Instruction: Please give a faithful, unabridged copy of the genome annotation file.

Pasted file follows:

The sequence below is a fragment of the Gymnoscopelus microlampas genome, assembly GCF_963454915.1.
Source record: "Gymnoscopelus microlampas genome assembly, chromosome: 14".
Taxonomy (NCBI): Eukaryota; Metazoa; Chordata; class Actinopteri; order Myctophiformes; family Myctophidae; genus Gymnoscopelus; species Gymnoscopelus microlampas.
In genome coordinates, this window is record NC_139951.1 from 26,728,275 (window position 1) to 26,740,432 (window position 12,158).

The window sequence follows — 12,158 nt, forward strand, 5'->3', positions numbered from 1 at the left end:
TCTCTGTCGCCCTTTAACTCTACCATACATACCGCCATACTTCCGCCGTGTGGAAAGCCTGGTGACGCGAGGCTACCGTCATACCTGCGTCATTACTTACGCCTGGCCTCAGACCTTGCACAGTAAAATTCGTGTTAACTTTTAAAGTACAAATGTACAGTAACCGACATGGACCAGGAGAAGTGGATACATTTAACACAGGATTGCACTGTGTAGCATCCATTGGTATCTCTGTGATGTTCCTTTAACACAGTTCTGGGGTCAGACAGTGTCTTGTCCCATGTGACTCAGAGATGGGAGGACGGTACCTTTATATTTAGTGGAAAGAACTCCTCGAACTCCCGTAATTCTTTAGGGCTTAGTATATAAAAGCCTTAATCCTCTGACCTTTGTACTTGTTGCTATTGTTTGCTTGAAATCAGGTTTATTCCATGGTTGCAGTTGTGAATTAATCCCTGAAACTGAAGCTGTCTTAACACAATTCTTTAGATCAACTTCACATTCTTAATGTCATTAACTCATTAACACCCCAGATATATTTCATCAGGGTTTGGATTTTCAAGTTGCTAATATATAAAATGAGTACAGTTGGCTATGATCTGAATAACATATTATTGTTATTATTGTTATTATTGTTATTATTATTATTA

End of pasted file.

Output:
The sequence below is a fragment of the Gymnoscopelus microlampas genome, assembly GCF_963454915.1.
Source record: "Gymnoscopelus microlampas genome assembly, chromosome: 14".
Taxonomy (NCBI): Eukaryota; Metazoa; Chordata; class Actinopteri; order Myctophiformes; family Myctophidae; genus Gymnoscopelus; species Gymnoscopelus microlampas.
In genome coordinates, this window is record NC_139951.1 from 26,728,275 (window position 1) to 26,740,432 (window position 12,158).

The window sequence follows — 12,158 nt, forward strand, 5'->3', positions numbered from 1 at the left end:
TCTCTGTCGCCCTTTAACTCTACCATACATACCGCCATACTTCCGCCGTGTGGAAAGCCTGGTGACGCGAGGCTACCGTCATACCTGCGTCATTACTTACGCCTGGCCTCAGACCTTGCACAGTAAAATTCGTGTTAACTTTTAAAGTACAAATGTACAGTAACCGACATGGACCAGGAGAAGTGGATACATTTAACACAGGATTGCACTGTGTAGCATCCATTGGTATCTCTGTGATGTTCCTTTAACACAGTTCTGGGGTCAGACAGTGTCTTGTCCCATGTGACTCAGAGATGGGAGGACGGTACCTTTATATTTAGTGGAAAGAACTCCTCGAACTCCCGTAATTCTTTAGGGCTTAGTATATAAAAGCCTTAATCCTCTGACCTTTGTACTTGTTGCTATTGTTTGCTTGAAATCAGGTTTATTCCATGGTTGCAGTTGTGAATTAATCCCTGAAACTGAAGCTGTCTTAACACAATTCTTTAGATCAACTTCACATTCTTAATGTCATTAACTCATTAACACCCCAGATATATTTCATCAGGGTTTGGATTTTCAAGTTGCTAATATATAAAATGAGTACAGTTGGCTATGATCTGAATAACATATTATTGTTATTATTGTTATTATTGTTATTATTATTATTA